This November's World Trade Organization meeting in Seattle will be the biggest trade gathering in U.S. history, and you can be sure that every commie who can get here will be out trying to piss on the parade. But fear not, lovers of free trade, the Seattle Police Department is prepared.

That appears to be the basic gist of a July 16 article in The Wall Street Journal about the political organizing in response to the WTO summit. The piece, by WSJ staff reporter Helene Cooper, contains one paragraph in particular that's so friggin' weird, the only way to do it justice is to cite it verbatim:

"Seattle police officers say they are prepared for whatever happens. 'We have access to pepper spray,' says Officer Carmen Best, a spokeswoman for the department. The police department has set up a WTO planning commission, which is coordinating with the U.S. Secret Service, the Federal Bureau of Investigation, the State Department, Federal Emergency Management Agency, the Bureau of Alcohol, Tobacco and Firearms, and numerous other law-enforcement types. Officer Best says Seattle's aim is to let protesters exercise their right to free speech, but notes, pointedly, 'Our SWAT team is flexible.' " -- Ben Jacklet


In addition to a flexible SWAT team and access to pepper spray, the Seattle Police Department now has an "Accountability Hotline."

Got a problem with the way the Seattle Police Department's Internal Investigation Section (IIS) handled your complaint about the Seattle cops? Then give Chief Norm Stamper's "Accountability Hotline" (1-888-355-3900) a ring and lodge your confidential protest. The line -- part of Stamper's highly touted 12-point plan -- is supposed to be separate from IIS, which makes sense, given that it's intended to field complaints about the wayward unit.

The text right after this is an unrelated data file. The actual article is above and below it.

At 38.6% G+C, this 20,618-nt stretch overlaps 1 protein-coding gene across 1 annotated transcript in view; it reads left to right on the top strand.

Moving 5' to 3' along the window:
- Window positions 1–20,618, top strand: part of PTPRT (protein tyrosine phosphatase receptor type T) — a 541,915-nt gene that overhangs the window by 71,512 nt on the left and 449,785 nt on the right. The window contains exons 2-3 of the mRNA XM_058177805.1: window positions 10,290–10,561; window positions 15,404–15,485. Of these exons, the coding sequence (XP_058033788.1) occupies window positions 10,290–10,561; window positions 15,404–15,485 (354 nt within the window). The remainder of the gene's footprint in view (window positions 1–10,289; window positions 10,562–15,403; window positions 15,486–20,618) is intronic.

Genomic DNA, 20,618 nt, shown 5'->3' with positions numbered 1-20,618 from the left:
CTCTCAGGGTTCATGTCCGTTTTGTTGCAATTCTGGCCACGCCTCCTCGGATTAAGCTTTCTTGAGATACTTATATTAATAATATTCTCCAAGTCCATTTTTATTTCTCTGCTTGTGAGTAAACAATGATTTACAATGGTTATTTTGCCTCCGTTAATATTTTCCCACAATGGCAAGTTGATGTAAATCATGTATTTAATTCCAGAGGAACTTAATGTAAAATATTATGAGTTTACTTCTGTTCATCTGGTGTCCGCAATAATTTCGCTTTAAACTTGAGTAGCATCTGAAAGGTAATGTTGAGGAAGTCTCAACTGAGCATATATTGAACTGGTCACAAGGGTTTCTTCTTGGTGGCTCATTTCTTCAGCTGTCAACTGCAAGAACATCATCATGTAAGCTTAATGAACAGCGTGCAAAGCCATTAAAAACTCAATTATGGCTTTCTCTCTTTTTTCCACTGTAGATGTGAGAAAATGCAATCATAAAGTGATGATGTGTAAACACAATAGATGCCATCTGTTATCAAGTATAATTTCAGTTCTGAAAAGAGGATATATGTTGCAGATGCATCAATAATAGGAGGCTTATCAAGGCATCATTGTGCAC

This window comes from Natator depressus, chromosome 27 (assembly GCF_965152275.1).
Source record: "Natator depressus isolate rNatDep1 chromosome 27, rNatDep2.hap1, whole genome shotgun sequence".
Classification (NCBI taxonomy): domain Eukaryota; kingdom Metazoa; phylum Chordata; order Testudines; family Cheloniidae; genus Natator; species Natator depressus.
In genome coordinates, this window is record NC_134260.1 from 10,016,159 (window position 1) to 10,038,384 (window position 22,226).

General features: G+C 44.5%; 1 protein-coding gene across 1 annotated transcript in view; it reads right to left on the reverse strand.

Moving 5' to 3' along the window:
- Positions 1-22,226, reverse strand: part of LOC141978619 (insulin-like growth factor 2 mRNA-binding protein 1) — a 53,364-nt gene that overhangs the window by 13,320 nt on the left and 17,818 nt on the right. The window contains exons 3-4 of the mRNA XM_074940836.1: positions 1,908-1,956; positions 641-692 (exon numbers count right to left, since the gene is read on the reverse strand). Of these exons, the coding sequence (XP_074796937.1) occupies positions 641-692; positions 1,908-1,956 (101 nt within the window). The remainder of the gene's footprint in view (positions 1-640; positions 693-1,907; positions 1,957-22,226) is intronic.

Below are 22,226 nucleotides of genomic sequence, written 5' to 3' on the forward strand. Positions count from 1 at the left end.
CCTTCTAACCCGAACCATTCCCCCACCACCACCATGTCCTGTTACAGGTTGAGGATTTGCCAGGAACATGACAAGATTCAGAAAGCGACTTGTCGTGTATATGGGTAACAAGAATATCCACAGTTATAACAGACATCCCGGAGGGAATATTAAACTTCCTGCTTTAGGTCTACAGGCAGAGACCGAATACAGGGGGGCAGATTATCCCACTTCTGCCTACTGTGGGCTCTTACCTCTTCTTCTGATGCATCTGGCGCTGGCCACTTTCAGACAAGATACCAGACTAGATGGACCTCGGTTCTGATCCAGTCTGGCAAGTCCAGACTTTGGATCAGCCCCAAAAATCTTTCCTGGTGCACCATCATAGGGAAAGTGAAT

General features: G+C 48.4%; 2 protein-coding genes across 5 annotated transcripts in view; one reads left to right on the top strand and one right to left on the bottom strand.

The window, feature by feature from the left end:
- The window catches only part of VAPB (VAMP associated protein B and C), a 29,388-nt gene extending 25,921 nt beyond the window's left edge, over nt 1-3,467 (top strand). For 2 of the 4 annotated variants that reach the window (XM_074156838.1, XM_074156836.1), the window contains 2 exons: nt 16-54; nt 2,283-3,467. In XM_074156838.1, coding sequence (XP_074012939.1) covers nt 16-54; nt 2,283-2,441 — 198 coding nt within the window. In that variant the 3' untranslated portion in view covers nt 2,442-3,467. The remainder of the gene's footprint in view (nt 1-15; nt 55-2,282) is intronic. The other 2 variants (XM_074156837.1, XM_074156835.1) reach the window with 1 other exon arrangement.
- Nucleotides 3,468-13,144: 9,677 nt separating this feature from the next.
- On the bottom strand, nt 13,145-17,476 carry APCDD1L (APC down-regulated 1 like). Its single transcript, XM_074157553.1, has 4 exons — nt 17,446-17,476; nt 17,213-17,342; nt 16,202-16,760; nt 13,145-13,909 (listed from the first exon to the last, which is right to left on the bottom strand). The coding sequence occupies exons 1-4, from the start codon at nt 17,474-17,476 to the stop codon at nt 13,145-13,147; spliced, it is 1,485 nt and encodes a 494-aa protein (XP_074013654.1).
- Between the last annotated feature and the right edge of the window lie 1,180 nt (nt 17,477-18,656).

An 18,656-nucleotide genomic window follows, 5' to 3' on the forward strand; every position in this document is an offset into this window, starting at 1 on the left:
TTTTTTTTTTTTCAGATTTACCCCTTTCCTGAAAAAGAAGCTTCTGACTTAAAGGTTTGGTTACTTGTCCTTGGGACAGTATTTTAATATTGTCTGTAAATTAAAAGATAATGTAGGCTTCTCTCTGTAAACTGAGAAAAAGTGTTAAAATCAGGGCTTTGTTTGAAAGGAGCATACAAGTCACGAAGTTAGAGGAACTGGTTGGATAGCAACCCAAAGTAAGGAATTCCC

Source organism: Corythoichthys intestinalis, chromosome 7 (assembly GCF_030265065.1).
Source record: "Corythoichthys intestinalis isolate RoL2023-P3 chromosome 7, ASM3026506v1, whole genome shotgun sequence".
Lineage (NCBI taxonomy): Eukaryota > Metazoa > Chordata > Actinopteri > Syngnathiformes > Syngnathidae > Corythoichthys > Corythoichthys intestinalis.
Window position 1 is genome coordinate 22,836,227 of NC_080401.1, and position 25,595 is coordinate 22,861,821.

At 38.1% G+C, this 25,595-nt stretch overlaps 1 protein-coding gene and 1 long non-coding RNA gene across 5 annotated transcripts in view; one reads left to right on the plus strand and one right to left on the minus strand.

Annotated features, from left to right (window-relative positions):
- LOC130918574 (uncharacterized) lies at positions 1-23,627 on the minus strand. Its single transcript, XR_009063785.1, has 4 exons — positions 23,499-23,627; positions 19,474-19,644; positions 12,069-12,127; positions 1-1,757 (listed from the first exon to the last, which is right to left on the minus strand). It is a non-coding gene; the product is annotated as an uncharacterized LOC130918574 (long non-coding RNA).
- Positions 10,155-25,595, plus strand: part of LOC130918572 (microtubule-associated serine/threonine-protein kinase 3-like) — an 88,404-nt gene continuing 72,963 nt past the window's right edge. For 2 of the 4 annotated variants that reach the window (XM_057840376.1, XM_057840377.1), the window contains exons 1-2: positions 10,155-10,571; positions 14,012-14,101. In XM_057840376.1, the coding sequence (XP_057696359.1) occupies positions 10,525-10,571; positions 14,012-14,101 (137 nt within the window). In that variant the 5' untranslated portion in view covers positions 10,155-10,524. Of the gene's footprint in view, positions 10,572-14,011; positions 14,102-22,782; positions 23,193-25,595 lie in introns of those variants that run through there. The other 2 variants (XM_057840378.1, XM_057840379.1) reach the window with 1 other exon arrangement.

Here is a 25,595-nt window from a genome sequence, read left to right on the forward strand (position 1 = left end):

However, when John Hoffman, the self-appointed watchdog of the SPD, put in a call to the hotline to register some complaints about IIS, he received a call back from a Captain Nick Metz, captain of -- you guessed it -- Internal Investigations.

In other words, when citizens call to complain about IIS, IIS gets right on it.

"I call the chief's hotline to complain about IIS," says Hoffman, "and IIS calls me back? They don't have anyone else who could possibly call me back?"

Not only is this set-up something like asking a chocolate-faced kid to investigate that missing piece of cake, but, as Hoffman worries, citizens who complain about IIS are now on IIS' phone list.

SPD spokeswoman Pam McCammon maintains that the hotline is "completely separate" from IIS, and says Chief Stamper is being briefed on issues and concerns like Hoffman's. -- Ben Jacklet


According to a July 9 report from the state auditor, UW's Harborview Medical Center (HMC) is in less than stable condition. Thankfully, the 44-page report didn't gong the King County hospital -- which prioritizes the poor, the mentally ill, prisoners, non-English-speaking patients, and trauma patients -- for bad care. But the 10 findings, focusing on sloppy bookkeeping, security, and management, certainly provide an embarrassing diagnosis of the publicly funded hospital. Harborview has a budget of $300 million.

In addition to the employee in volunteer services who falsified documents to the tune of $17,000 in misappropriated funds, and the custodian who managed to get paid twice for the same hours of work, the state auditor concluded that between December 1997 and November 1998, hospital insiders stole $53,000 worth of computer equipment. The problem was discovered when staffers, trying to operate their disabled computers, found that hard drives and memory had been pulled out. Other thefts were discovered when boxes that were supposed to contain new computers showed up empty. Meanwhile, computers logged in at HMC's receiving dock never showed up at the appropriate department or office.

The state auditor believes the computer caper was an inside job, because the thefts often occurred in locked offices and storage rooms, with no signs of forced entry.

HMC has installed video cameras and electronic locks to remedy the problem. -- Josh Feit

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